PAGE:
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Action for damages. Fulton Superior Court. Before Judge Tanksley.
This case arose by reason of the plaintiff slipping and falling on April 3, 1968, while an invitee on the premises of Jim Clay Ford, Inc.
The plaintiff contended that a walkway and guardrail on the exterior portion of the premises owned by the defendant, Jim Clay Ford, was hazardous in that Thompson and Hancock, architects for the building, were negligent in designing the walkway and guardrail; that Charles H. Hardin Construction Company, the contractor, was negligent in the building of the walkway and guardrail; that Jim Clay Ford, Inc., the owner of the premises, was negligent in maintaining a hazardous walkway.
Upon the trial of the case the jury returned a verdict for the defendant. The appellant filed a motion for a new trial which was overruled and the case is here for review. Held:
1. The appellant contends that the trial judge erred in charging the jury as follows: "Ladies and Gentlemen of the jury, I charge you that failure to place guardrails or bannisters does not constitute-negligence on the part of the defendant Jim Clay Ford."
This charge was error because it instructed the jury that as a matter of law the failure to place guardrails did not constitute negligence on the part of Jim Clay Ford. While the jury might have been authorized to determine that under the circumstances of this case the failure to have the guardrail extend any further along the walk-way was not negligence, this was a question for the jury's determination. The jury might also have been authorized to find that the failure to extend the guardrail produced conditions which were less safe than those provided by ordinarily prudent owners or occupiers of land for their invitees. Pettit v. Stiles Hotel Co., 97 Ga. App. 137 (102 SE2d 693); Brand v. Pope, 103 Ga. App. 489, 491 (119 SE2d 723).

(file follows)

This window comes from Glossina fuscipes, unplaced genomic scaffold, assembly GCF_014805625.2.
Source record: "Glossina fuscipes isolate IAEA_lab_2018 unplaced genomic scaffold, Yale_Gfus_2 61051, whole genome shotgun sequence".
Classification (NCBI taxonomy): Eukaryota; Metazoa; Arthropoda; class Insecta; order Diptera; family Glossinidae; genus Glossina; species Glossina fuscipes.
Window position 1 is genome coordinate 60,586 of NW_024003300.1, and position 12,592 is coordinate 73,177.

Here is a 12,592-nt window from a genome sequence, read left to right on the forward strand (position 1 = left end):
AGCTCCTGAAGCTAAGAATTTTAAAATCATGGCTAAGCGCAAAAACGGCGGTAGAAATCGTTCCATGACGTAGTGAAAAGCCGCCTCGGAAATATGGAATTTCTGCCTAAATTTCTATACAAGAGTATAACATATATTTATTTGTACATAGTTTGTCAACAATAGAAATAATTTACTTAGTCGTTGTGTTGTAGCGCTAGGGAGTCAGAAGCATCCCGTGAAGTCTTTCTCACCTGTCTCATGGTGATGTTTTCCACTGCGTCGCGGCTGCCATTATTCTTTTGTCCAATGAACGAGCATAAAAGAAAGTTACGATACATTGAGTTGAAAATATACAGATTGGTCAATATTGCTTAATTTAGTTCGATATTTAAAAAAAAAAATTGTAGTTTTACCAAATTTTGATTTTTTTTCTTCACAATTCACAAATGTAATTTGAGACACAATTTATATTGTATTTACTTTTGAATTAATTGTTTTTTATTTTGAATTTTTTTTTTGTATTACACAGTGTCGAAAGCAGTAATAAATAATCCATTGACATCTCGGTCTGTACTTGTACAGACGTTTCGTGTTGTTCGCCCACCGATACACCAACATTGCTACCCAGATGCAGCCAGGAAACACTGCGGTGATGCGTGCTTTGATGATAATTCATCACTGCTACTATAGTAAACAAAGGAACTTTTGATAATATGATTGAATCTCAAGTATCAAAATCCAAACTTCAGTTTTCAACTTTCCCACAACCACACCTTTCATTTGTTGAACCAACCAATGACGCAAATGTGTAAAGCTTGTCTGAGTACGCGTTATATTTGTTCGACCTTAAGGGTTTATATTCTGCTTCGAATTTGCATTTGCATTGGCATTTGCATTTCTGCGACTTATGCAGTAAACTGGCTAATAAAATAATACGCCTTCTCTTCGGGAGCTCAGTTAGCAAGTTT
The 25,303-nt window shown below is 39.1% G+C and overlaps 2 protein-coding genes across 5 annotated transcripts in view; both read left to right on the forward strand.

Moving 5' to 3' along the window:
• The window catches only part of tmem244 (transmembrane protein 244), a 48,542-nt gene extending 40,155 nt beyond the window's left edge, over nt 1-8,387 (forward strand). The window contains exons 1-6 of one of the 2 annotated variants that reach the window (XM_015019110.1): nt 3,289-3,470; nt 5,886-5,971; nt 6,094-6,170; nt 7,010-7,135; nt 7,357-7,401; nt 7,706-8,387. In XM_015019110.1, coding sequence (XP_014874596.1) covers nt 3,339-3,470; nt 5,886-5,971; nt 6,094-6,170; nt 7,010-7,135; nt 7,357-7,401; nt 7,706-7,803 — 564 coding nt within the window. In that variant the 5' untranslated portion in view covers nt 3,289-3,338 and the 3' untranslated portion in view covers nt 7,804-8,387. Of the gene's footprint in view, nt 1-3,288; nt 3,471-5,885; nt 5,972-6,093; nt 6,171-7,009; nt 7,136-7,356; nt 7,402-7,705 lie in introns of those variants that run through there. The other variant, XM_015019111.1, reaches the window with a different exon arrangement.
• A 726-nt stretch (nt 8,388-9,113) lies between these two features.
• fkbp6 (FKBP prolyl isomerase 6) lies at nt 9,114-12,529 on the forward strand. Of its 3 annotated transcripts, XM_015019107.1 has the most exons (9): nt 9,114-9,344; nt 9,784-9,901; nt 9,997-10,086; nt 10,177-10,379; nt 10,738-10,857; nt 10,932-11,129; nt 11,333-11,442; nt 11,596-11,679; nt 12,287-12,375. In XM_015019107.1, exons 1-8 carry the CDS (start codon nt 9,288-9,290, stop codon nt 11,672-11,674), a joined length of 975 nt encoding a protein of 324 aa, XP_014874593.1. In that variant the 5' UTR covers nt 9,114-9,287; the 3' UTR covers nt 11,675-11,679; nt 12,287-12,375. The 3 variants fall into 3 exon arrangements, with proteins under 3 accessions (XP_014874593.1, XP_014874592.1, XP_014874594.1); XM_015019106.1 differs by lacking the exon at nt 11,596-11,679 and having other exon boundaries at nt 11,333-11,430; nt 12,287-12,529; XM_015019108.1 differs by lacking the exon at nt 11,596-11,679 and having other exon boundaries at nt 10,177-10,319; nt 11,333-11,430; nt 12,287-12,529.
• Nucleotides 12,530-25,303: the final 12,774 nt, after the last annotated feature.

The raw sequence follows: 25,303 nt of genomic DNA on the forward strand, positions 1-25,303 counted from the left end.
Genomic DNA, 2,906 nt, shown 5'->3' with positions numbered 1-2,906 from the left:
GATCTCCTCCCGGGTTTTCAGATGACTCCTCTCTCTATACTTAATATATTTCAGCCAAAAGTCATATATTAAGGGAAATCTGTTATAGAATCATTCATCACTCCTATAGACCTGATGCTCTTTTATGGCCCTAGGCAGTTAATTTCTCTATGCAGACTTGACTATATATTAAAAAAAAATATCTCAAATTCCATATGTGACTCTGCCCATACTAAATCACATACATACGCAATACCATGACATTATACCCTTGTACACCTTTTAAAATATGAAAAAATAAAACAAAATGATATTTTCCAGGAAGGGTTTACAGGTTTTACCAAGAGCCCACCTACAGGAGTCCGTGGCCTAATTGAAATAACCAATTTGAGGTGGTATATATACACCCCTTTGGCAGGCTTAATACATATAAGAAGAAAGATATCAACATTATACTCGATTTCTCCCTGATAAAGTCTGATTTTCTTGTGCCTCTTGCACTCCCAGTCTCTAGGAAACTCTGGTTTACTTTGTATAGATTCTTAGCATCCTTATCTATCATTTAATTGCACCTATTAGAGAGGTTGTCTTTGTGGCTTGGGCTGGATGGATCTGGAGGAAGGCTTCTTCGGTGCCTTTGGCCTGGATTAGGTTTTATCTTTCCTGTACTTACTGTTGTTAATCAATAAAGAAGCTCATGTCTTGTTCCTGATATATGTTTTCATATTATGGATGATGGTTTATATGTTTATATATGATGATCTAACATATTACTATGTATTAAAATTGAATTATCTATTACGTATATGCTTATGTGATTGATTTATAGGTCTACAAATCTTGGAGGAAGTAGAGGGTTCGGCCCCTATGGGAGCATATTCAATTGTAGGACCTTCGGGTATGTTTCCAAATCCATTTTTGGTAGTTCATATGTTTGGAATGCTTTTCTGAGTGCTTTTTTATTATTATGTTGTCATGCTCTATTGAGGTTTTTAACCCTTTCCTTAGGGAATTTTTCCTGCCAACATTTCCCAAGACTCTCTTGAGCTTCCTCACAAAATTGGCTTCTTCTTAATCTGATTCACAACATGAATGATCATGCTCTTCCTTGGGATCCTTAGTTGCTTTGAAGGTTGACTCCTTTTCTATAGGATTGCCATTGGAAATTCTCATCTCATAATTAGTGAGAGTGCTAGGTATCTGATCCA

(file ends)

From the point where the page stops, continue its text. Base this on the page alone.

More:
In Taff v. Harris, 118 Ga. App. 611 (164 SE2d 881), it was held that the failure to place guardrails on the entrance porch of a dwelling was not negligence. While the absence of guardrails may have been held not to constitute negligence in the Harris case, it cannot be said that as a matter of law this would never be negligence. Whether or not this failure was negligent would have to be determined upon the circumstances of each case. In making this determination the location, height and width of the steps or walkway would have to be considered.
Although it is true that the language of the charge objected to was taken almost verbatim from Taff v. Harris, 118 Ga. App. 611, supra, it has been held that language used by this court and the Supreme Court, while appropriate in a headnote or opinion, may be improper when embodied in a charge. Savannah, F. & W. R. Co. v. Evans, 115 Ga. 315 (1, 2) (41 SE 631, 90 ASR 116); Atlanta & W. P. R. Co. v. Hudson, 123 Ga. 108 (2) (51 SE 29).
2. The remaining enumerations of error are either without merit or are not likely to recur.
Wilson Brooks, for appellant.
Friday May 22 14:37 EDT

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